It's immigrant labor. There's never been any success in getting anybody but the bottom rungs of the economic labor market to sew on a mass level, right? So, you even see it in China. People don't want to be sewing anymore. The market's moving to Vietnam. And there's also fantastic, really beautiful, high-end factories emerging there, which is great.

But to me, chasing the labor to the bottom rung... We're less price-sensitive than more commodity-driven companies, but if our factories said, "Hey, the price doubles tomorrow," we wouldn't be happy. Even though we'd be happy the workers would be getting paid more.

Eventually, if the world is going to keep developing in a positive way, we need to eliminate this kind of drudge-type labor that's very repetitive. I'd rather have a world where people weren't running the same garment through the machine every day, the same stitch. That's the kind of job that would be great if it disappeared, right?

There is a pleasure in making a garment. You know, you're producing something real. But, at the same time, I'm not lining up for a job at a sewing factory. Almost nobody with fluent English capabilities is in America. I think you get the same kind of echoing throughout other countries as well. Italy, they're bringing workers in from China to make "made in Italy" garments.

And in China, we've talked to factories that are like, "Yeah, you know, the people just don't come back. They go away for Chinese New Year and half of them don't come back. They want jobs where they can sit at a computer all day now."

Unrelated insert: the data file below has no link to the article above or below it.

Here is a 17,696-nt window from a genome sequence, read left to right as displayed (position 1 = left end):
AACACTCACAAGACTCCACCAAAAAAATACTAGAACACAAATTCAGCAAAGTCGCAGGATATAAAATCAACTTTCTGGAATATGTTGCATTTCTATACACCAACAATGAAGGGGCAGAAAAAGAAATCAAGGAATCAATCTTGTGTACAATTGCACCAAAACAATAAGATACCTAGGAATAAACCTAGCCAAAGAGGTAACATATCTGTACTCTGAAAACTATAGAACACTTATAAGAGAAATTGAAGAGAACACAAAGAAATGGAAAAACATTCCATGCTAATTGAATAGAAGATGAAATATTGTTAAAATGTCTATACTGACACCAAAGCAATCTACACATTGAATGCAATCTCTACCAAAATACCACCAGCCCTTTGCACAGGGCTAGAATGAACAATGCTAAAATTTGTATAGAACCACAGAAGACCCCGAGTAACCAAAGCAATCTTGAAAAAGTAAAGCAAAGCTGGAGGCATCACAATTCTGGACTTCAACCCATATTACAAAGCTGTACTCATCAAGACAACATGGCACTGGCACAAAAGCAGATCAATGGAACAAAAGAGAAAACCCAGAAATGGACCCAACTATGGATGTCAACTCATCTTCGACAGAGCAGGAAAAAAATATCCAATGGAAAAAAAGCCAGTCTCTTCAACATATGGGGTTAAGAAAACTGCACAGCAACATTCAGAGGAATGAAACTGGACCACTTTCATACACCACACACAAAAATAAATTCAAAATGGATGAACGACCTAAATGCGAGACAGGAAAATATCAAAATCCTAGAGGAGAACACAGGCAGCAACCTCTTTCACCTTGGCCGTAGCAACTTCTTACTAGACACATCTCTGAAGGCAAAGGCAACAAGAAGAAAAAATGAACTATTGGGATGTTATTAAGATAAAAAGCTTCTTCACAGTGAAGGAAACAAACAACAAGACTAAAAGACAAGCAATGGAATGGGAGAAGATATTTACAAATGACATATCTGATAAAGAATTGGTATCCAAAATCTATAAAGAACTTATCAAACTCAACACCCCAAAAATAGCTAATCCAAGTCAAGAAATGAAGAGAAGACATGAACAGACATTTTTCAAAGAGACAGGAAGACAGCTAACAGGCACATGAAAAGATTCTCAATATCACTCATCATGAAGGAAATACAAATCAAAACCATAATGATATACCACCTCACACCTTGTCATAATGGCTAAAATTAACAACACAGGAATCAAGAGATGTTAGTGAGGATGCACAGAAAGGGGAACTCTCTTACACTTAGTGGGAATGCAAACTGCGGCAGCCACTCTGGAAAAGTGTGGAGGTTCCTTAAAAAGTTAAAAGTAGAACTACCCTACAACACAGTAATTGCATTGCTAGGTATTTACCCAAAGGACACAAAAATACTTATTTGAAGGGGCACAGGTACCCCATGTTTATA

The bonding technology's interesting. The 3D printing, I think, is a long way off. Maybe one day it emerges.

Some people actually try to call it 3D printing, but the more advanced knitting technologies can pretty much just print out a sweater, which is pretty cool. So, stuff like that, I think, is where I would like to see the change happen, and where we're putting some energy in."

[via: “Very interesting interview w/ the founders of @Outlier. ⌘F "sewing" for a provocative section… http://www.mediaredefined.com/a-fashionredef-original-a-qa-w-1009251383.html
https://twitter.com/robinsloan/status/570641334530236417

and

“takes while to get going but this interview is interesting as hell http://www.mediaredefined.com/a-fashionredef-original-a-qa-w-1009251383.html via @robinsloan ” [+screenshot of the question and opening lines about wearable technology]
https://twitter.com/doingitwrong/status/570696532749647873 ]

[Some follow-up: